Arguably the most important “father of electricity,” Nikola Tesla spent 13 years developing some of his most famous inventions critical to the future of electricity in laboratories located in Greenwich Village, NoHo, and the edge of today’s Chinatown. Emblematic of the way in which the far-sighted Tesla’s legacy and contributions to science were largely undervalued until fairly recently, none of these buildings remain standing today, in spite of their incredible significance.
Tesla was an ethnic Serb, born on July 10, 1856 in a small town in present-day Croatia, then part of the Austro-Hungarian Empire. Obsessed with electricity, he immigrated to America and came to the Lower East Side in 1884 to work with Thomas Edison. The two did not get along. Edison was attempting to develop an effective direct current system (DC), while Tesla believed alternating current (AC) was the better option. After six months, Tesla left Edison’s lab and staked out his own, first at 175 Grand Street, at the edge of today’s Chinatown and SoHo neighborhoods, then in Greenwich Village at 33-35 South 5th Avenue (now LaGuardia Place between Bleecker and West 3rd Streets), and his last in what we today call NoHo at 46 East Houston Street (between Mott and Mulberry Streets). It was in these three labs that Tesla conducted some of his most significant work.
175 Grand Street (1889–1892)
The Tesla Coil was developed here in a since-demolished building near Baxter Street as part of Tesla’s efforts to develop a “wireless” lighting system. The Tesla Coil produces high-voltage, low-current, high-frequency alternating-current electricity.
Tesla used the coil in dramatic public lectures demonstrating the new science of high voltage, high-frequency electricity. This was a small space that Tesla and his experiments quickly outgrew. The building was demolished, and the site was redeveloped in 1990.
33–35 South Fifth Avenue (1892–1895)
Tesla moved his laboratory here in August 1892. South Fifth Avenue was renamed West Broadway in 1896 and LaGuardia Place in 1970. The address corresponding to what was 33-35 South Fifth Avenue is now part of Washington Square Village, on the east side of LaGuardia Place between Bleecker and West Third Streets.
Here, Tesla experimented with wireless lighting, giving demonstrations to friends including Mark Twain and architect Stanford White, who would later design Tesla’s 1901 Long Island Lab. Tesla and Twain became friends, and legend has it that they took turns aiming Tesla’s X-ray “gun” at one other. Alas this lighthearted tale is unlikely to be true, as it was not until later, after Tesla took photos using a “Crookes Tube” at night (some of the first photographs to be lit by incandescent light) that it was discovered that “X-radiation” was being produced by Crookes tubes, and not until two years later was it discovered how.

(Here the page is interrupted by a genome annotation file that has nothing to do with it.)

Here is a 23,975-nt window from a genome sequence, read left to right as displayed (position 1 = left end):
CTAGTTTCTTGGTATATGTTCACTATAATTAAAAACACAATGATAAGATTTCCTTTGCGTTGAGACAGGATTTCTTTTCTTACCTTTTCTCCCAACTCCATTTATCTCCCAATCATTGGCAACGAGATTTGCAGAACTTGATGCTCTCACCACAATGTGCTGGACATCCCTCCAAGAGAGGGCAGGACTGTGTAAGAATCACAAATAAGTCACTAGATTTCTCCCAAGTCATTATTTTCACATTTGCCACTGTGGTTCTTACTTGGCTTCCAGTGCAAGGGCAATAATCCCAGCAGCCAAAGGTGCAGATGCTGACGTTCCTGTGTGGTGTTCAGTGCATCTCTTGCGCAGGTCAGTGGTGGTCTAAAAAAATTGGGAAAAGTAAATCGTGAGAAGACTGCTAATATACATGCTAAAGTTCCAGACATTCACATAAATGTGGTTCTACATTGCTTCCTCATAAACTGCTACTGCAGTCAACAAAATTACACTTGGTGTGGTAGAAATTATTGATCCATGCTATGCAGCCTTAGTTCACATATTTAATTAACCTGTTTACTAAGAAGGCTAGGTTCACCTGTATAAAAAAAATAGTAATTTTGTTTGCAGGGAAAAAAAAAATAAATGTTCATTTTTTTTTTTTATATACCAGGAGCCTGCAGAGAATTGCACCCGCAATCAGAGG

On March 13, 1895, a fire destroyed this laboratory. Ironically, Tesla’s favorite numbers were 3 and 13 – the date of the fire. Tesla, and his life’s work to that point, were devastated. Unfortunately, no photos of this building are known to exist.
46-48 East Houston Street (1895–1902)
Tesla moved into his last Manhattan lab, located on the north side of Houston Street between Mott and Mulberry Streets, in July 1895. Here he began developing a wireless system for transmitting power around the world, and he developed a large resonance transformer magnifying transmitter.
During this period he set up a satellite lab in Colorado to test the conducive nature of low-pressure air. To fund his experiments, Tesla convinced J.P. Morgan to become a majority shareholder in the Nikola Tesla Company. This building was demolished in 1929 when Houston Street was widened.
Tesla was overshadowed in life by Edison, and he spent his last decades living in cheap NYC hotels feeding and (he claimed) mystically communicating with pigeons. He lived mostly in obscurity, although he held popular press conferences every July 10th to celebrate his birthday. On the occasion of his 79th birthday, he announced his invention of a pocket-sized oscillator that could destroy the Empire State Building. On his 80th birthday, he shared his secret for longevity: toe-wriggling. Without getting too deep into the science, the battle between Edison’s DC and the Tesla’s AC was won by Tesla (with a big assist from George Westinghouse), and today all household electricity is delivered via AC.
It is only in recent decades that Tesla’s contributions to science have been fully honored and understood. Sadly, this came too late to save or protect the places in or near our neighborhoods where much of this transformative work took place.